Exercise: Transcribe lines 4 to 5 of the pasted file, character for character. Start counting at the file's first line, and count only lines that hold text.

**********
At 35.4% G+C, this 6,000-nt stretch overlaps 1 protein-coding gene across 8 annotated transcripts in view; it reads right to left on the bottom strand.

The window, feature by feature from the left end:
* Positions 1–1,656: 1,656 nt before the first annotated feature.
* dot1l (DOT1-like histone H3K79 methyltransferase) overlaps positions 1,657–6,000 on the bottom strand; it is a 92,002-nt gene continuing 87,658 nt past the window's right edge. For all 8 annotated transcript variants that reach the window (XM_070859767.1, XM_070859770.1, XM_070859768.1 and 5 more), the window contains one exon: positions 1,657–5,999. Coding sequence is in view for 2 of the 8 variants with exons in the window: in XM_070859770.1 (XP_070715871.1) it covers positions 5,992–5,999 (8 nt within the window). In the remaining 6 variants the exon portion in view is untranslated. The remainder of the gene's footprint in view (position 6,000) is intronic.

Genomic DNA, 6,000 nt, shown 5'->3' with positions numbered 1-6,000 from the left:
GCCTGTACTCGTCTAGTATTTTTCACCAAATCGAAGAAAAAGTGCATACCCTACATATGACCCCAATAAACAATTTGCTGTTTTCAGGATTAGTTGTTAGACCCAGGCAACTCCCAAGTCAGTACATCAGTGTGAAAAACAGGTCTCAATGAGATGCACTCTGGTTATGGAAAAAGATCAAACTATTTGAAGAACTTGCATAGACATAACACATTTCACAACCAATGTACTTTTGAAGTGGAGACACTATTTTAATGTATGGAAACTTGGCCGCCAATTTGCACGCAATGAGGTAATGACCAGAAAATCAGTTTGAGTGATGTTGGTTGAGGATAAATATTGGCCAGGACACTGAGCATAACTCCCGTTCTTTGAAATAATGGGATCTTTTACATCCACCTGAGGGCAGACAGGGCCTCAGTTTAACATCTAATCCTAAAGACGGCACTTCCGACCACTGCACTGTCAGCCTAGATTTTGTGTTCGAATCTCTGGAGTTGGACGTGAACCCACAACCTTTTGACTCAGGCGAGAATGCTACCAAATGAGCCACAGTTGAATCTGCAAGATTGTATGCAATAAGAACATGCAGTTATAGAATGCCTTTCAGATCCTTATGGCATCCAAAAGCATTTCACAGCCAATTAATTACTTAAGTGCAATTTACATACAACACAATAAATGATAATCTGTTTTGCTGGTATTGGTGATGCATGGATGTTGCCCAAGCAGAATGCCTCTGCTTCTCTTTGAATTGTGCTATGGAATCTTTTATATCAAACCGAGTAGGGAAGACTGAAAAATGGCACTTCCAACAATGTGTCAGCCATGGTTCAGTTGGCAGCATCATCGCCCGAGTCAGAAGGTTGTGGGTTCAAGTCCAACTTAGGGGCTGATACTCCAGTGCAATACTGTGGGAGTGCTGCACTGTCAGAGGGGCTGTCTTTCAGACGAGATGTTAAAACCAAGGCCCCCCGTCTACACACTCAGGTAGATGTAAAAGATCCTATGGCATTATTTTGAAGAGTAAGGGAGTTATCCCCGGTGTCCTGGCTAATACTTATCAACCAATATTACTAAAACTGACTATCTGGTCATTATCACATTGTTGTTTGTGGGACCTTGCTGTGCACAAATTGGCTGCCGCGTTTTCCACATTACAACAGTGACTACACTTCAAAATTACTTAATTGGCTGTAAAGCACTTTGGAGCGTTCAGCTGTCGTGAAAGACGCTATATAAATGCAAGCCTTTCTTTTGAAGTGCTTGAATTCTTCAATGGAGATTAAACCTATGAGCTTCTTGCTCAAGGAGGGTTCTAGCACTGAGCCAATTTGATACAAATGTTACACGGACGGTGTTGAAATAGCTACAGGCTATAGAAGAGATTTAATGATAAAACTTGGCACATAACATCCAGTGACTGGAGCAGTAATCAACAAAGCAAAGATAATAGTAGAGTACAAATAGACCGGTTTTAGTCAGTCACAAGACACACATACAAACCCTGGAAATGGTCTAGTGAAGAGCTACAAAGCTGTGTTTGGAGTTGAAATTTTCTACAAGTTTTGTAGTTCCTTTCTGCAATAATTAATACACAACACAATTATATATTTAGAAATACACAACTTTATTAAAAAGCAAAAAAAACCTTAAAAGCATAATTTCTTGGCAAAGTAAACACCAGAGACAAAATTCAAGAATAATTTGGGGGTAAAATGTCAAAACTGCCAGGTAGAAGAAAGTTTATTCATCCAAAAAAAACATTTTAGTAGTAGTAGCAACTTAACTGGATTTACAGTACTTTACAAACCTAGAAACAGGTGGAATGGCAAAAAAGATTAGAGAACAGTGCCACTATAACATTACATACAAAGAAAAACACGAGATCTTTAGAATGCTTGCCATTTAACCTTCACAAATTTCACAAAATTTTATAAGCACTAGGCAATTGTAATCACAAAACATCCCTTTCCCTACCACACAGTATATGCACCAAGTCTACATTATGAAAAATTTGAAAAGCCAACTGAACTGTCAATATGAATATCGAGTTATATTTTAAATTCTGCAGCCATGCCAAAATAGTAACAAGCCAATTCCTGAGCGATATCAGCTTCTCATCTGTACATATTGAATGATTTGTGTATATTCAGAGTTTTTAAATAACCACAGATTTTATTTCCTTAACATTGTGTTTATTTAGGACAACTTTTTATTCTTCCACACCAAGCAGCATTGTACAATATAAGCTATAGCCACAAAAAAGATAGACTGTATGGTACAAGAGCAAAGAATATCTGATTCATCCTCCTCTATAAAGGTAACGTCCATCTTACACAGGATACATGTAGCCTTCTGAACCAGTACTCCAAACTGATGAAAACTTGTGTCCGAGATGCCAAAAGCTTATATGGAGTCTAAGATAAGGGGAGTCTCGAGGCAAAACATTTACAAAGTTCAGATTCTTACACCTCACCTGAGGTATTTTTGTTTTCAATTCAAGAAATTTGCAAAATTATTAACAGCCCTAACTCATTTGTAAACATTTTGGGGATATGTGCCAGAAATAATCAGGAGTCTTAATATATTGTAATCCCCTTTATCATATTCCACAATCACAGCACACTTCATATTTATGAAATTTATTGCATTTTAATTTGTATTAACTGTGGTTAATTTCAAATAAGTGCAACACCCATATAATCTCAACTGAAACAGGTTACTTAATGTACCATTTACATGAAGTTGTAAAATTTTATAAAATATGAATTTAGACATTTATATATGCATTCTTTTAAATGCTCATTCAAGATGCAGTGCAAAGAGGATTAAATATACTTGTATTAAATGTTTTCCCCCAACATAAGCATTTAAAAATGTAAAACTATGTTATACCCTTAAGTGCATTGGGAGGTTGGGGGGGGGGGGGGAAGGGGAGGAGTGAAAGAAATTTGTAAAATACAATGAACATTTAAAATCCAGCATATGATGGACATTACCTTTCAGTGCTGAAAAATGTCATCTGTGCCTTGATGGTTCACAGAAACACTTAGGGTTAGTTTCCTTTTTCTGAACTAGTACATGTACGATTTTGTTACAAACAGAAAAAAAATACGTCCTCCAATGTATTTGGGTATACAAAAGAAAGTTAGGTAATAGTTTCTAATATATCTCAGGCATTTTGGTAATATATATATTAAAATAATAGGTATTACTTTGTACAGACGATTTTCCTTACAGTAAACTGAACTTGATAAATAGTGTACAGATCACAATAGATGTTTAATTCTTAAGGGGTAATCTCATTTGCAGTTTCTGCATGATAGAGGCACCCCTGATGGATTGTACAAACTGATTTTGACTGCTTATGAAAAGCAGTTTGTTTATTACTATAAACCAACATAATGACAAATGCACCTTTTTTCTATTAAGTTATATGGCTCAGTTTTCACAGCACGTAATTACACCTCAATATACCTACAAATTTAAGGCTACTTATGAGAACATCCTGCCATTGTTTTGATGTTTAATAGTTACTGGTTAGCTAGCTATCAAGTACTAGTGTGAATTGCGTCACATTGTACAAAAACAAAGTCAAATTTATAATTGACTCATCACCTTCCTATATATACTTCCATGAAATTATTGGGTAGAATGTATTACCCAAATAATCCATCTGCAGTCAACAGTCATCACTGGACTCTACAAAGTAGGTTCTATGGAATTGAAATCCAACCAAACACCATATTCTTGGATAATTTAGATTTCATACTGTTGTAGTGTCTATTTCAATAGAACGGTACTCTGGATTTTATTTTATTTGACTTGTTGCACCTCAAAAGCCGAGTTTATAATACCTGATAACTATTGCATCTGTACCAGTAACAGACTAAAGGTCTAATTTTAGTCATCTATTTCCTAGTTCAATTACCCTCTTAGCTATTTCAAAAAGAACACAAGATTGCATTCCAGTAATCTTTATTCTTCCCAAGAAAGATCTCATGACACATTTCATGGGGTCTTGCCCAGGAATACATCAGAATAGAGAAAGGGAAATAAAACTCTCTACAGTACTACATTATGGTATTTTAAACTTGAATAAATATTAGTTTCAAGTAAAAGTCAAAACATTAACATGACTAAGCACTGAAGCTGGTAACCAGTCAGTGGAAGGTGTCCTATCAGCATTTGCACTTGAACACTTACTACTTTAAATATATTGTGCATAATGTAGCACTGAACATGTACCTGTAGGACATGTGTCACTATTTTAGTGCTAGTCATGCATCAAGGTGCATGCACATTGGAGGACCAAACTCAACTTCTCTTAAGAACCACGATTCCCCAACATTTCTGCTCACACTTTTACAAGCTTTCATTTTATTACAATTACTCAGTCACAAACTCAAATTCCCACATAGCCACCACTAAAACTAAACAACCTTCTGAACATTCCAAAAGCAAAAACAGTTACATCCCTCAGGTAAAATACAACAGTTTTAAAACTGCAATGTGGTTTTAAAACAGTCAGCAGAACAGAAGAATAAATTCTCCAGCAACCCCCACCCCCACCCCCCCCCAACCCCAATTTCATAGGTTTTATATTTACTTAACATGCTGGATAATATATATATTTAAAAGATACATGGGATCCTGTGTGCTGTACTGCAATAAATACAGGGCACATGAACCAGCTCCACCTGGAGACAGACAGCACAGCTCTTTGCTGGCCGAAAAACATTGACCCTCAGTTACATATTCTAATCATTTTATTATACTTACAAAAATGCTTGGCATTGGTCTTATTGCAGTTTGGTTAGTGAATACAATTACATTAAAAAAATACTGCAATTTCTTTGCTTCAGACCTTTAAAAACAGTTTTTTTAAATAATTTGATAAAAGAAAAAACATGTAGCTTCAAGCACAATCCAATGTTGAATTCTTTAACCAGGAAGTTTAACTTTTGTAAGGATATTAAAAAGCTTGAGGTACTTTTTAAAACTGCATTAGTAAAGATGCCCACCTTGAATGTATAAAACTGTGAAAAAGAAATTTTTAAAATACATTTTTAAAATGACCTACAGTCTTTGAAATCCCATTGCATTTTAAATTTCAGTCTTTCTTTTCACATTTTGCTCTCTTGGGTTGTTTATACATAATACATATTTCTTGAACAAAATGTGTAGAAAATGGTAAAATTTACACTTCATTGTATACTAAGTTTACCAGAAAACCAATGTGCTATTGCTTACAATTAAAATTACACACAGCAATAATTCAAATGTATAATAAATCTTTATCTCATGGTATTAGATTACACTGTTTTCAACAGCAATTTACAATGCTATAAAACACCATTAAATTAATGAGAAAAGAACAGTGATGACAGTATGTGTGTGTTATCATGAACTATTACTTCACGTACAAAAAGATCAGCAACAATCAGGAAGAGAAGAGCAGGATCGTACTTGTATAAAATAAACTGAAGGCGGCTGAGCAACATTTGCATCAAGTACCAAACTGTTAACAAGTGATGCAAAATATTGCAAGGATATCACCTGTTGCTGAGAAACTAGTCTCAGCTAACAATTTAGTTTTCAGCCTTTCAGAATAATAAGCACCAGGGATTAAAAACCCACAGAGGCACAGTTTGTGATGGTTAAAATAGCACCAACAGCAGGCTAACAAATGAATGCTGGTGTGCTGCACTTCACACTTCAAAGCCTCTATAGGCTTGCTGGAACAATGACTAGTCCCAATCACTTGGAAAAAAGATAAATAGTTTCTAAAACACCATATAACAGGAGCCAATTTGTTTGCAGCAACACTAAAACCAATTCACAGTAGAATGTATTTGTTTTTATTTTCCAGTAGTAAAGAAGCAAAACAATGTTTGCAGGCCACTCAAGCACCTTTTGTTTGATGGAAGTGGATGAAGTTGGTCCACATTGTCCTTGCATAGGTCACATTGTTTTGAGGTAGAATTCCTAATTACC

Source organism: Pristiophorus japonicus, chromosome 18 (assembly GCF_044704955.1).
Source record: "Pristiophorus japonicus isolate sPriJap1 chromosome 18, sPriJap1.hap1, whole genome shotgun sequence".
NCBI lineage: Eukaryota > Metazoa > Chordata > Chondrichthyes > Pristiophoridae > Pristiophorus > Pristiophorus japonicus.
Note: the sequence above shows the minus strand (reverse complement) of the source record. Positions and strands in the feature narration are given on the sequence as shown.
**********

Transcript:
* dot1l (DOT1-like histone H3K79 methyltransferase) overlaps positions 1,657–6,000 on the bottom strand; it is a 92,002-nt gene continuing 87,658 nt past the window's right edge. For all 8 annotated transcript variants that reach the window (XM_070859767.1, XM_070859770.1, XM_070859768.1 and 5 more), the window contains one exon: positions 1,657–5,999. Coding sequence is in view for 2 of the 8 variants with exons in the window: in XM_070859770.1 (XP_070715871.1) it covers positions 5,992–5,999 (8 nt within the window). In the remaining 6 variants the exon portion in view is untranslated. The remainder of the gene's footprint in view (position 6,000) is intronic.

Genomic DNA, 6,000 nt, shown 5'->3' with positions numbered 1-6,000 from the left: